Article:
What for? Intelligence was the given excuse, the Red Cross his given employer, but really, who cares?  It was all a grand adventure, all guns and horses and – desperate encounters with exotic foreigners who talk and dress funny. The whole strange business was the subject of his next book,  “On Horseback Through Asia Minor”.

Like many a hero, he made a stab at politics. He had married by now and perhaps thought it right to settle down.  It didn’t work.  He failed in 1880 to persuade Birmingham voters of the Tory Democrat excellence, though he is said to have put on a good campaign stop.

Faced with two hecklers, he gently but firmly grabbed them by the collars, hoisted them on the stage, and had them sit quietly while he went on explaining his position to the crowds.

Among his more pedestrian accomplishments was his crossing the English channel in a hot air balloon (relatively late – 1882 – but someone had to do it). A trivial matter, but good enough for another short book, at any rate. It almost seemed that he could  buck the odds and live a long life surrounded by faded glory and rapt grandchildren.

It was not to be.  In 1884 and off the record, he appeared in the Sudan and offered his services as an intelligence officer.  Not the sort of offer any general worth his salt would turn down, and General Valentine Baker (Pasha Baker) did not.  Burnaby, armed with a decidedly non-regulation double barreled shotgun, fought bravely and was wounded at the battle of El Teb.

He recovered and returned home a controversial hero.  The next year came news that  General Gordon was having a spot of trouble in the Sudan.  Forces of Muhammad Ahmad, the Mahdi, self proclaimed leader of Islam who was to drive the infidel from Africa and conquor the world for Allah. He had thousands of fanatical acolytes and was heading toward Gordon in Khartoum. Burnaby was determined that he should not succeed. Again, it was off the books and against orders, but he was not one to ignore a challenge or a fellow soldier in need.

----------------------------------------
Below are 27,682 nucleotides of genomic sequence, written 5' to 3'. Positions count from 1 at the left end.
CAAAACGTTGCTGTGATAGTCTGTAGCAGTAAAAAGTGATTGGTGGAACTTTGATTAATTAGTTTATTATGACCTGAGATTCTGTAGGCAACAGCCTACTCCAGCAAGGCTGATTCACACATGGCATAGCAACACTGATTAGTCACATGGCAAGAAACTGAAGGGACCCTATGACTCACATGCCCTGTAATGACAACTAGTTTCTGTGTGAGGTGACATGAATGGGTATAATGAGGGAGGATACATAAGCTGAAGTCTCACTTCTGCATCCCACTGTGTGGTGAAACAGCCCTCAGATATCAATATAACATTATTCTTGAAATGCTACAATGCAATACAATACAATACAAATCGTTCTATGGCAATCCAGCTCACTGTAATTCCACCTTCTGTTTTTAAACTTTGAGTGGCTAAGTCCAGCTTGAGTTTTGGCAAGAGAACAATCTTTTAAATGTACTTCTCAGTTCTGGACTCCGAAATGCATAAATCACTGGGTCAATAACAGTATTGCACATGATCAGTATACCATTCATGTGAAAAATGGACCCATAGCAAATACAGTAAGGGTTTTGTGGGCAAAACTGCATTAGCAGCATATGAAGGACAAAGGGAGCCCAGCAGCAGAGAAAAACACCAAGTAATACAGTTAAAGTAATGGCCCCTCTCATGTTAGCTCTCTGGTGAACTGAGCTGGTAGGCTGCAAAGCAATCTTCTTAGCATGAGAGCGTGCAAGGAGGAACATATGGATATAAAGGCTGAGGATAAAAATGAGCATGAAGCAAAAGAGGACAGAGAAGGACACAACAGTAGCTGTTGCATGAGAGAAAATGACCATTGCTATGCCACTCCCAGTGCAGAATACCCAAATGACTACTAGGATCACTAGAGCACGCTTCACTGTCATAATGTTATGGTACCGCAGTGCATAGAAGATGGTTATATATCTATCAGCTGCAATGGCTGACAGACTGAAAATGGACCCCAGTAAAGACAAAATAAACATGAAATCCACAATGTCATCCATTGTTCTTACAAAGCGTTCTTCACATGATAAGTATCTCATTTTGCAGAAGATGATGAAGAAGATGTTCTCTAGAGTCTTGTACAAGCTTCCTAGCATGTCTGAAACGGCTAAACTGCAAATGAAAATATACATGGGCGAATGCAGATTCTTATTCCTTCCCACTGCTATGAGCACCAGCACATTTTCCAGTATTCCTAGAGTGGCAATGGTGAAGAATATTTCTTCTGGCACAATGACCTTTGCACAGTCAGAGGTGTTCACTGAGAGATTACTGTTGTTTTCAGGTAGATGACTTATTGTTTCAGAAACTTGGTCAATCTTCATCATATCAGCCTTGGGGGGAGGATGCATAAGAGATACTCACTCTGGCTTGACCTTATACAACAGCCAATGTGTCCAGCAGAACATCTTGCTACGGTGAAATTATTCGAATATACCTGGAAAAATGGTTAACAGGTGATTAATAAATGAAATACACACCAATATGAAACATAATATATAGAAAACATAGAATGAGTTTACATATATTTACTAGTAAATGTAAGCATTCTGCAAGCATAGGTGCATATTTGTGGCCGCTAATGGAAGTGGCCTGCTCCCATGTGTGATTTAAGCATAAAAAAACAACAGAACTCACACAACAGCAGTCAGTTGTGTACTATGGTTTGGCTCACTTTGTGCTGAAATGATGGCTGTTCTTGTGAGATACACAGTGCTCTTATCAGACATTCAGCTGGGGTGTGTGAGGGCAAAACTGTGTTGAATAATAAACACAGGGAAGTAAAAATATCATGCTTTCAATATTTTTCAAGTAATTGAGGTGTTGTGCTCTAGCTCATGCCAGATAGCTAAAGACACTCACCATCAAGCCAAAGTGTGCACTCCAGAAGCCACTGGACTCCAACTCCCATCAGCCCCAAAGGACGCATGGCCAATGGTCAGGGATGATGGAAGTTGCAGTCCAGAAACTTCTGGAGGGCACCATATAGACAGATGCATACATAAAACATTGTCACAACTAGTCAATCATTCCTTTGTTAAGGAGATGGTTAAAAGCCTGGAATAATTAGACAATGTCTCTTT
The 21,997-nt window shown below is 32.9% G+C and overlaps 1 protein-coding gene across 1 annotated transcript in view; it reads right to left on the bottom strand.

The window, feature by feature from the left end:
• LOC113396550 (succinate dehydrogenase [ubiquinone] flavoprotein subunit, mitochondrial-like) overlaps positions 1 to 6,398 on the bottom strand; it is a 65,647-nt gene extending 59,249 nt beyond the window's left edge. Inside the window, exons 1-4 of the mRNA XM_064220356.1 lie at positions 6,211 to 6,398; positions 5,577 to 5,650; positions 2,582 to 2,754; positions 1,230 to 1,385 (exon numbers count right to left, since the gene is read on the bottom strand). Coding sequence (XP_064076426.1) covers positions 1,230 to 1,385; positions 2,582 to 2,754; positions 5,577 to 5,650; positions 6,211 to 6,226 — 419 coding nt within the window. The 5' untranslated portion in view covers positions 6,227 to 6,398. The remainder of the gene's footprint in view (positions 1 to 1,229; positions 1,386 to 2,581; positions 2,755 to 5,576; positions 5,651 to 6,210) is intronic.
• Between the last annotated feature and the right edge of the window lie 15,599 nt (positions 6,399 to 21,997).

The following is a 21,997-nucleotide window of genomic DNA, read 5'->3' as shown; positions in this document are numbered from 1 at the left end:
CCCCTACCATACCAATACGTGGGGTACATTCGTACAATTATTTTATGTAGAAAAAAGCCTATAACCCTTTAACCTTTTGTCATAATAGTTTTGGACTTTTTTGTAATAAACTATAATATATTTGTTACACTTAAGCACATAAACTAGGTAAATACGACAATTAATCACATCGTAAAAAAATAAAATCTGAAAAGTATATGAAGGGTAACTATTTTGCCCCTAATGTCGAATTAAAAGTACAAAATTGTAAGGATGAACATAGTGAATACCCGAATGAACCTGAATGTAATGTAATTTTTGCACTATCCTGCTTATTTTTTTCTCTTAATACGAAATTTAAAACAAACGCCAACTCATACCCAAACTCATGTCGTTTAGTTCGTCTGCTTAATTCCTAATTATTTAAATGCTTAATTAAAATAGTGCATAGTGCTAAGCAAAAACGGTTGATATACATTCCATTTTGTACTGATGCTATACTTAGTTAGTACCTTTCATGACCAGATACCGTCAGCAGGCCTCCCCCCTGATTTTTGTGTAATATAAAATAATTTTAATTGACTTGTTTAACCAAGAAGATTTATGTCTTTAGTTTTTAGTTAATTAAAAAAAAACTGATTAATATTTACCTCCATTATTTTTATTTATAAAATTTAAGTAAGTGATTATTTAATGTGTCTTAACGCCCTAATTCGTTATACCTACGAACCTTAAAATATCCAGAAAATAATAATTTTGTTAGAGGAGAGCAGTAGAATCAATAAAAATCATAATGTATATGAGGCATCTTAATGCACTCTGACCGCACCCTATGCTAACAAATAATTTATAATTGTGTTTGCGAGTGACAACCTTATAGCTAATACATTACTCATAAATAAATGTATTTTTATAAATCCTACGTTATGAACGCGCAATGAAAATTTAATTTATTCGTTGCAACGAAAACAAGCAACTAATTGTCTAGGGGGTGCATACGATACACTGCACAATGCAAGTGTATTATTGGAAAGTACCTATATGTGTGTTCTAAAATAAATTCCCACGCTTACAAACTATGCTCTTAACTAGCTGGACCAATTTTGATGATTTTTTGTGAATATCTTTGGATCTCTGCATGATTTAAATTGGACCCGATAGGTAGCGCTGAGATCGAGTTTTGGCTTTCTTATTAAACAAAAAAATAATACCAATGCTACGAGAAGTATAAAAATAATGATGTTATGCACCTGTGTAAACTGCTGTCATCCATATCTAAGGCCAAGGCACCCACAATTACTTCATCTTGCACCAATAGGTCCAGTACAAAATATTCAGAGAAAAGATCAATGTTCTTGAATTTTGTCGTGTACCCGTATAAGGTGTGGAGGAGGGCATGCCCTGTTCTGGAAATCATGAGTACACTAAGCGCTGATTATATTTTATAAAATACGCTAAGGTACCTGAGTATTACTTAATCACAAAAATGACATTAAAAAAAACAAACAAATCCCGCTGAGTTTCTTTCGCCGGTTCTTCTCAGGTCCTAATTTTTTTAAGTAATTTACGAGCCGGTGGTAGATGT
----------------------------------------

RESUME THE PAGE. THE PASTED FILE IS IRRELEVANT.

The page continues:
He didn’t make it.

Details are scarce, but you can imagine the scene.  Certainly the tabloids did – Sudanese tribesmen doing their best to expel the foreigners with little more than antique rifles, long spears, and fanatical courage.  Burnaby was cut down in hand-to-hand fighting at the battle of Abu Klea, a spear through his throat, and is now remembered chiefly for Tissot’s magnificent portrait,  an Eminent Victorian on canvas, properly honored elsewhere with the inevitable stone monument.

It is said that Burnaby is the inspiration for Henry Newbolt‘s too readily mocked classic, Vitai Lampada.

Myself, I prefer the portrait. Given what he had gone through, it’s no wonder the man needed a calming cigarette.


His books are well worth reading, real G.A.Henty stuff, and full of incident and anecdote.  We seem to live in a duller age by contrast.

Michael Alexander, The True Blue: The Life and Adventures of Colonel Fred Burnaby, 1842-85
Peter Hopkirk, The Great Game: The Struggle for Empire in Central Asia (Kodansha Globe)
Frederick Gustavus Burnaby,  A Ride to Khiva
Frederick Gustavus Burnaby,  On Horseback through Asia Minor
Frederick Gustavus Burnaby,  A Ride Across the Channel: And Other Adventures in the Air



3 thoughts on “Frederick Gustavus Burnaby, 1842-1885; “Play up! play up! and play the game!”

  1. Pingback: Elizabeth Hawkins-Whitshed, 1860-1934: Our Lady of the Alps | A History Blog by Bruce Ware Allen